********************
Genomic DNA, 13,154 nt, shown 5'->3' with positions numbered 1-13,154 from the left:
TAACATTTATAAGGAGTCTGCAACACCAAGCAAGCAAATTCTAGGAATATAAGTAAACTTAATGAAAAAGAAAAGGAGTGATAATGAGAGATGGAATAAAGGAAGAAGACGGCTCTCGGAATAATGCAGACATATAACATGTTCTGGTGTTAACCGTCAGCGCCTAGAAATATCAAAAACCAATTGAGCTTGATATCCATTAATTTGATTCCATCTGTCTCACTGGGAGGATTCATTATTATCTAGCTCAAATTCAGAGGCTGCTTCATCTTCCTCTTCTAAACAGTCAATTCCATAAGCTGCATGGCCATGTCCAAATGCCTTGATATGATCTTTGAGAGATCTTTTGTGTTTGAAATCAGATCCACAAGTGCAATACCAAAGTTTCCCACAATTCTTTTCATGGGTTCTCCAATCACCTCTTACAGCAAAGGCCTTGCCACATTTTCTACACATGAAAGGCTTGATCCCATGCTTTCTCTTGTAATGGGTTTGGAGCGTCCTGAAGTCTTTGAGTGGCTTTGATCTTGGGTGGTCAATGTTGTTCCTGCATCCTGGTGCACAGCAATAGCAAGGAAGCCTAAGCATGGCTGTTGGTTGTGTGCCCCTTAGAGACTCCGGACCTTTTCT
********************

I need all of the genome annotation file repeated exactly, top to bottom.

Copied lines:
Genomic DNA, 13,154 nt, shown 5'->3' with positions numbered 1-13,154 from the left:
TAACATTTATAAGGAGTCTGCAACACCAAGCAAGCAAATTCTAGGAATATAAGTAAACTTAATGAAAAAGAAAAGGAGTGATAATGAGAGATGGAATAAAGGAAGAAGACGGCTCTCGGAATAATGCAGACATATAACATGTTCTGGTGTTAACCGTCAGCGCCTAGAAATATCAAAAACCAATTGAGCTTGATATCCATTAATTTGATTCCATCTGTCTCACTGGGAGGATTCATTATTATCTAGCTCAAATTCAGAGGCTGCTTCATCTTCCTCTTCTAAACAGTCAATTCCATAAGCTGCATGGCCATGTCCAAATGCCTTGATATGATCTTTGAGAGATCTTTTGTGTTTGAAATCAGATCCACAAGTGCAATACCAAAGTTTCCCACAATTCTTTTCATGGGTTCTCCAATCACCTCTTACAGCAAAGGCCTTGCCACATTTTCTACACATGAAAGGCTTGATCCCATGCTTTCTCTTGTAATGGGTTTGGAGCGTCCTGAAGTCTTTGAGTGGCTTTGATCTTGGGTGGTCAATGTTGTTCCTGCATCCTGGTGCACAGCAATAGCAAGGAAGCCTAAGCATGGCTGTTGGTTGTGTGCCCCTTAGAGACTCCGGACCTTTTCT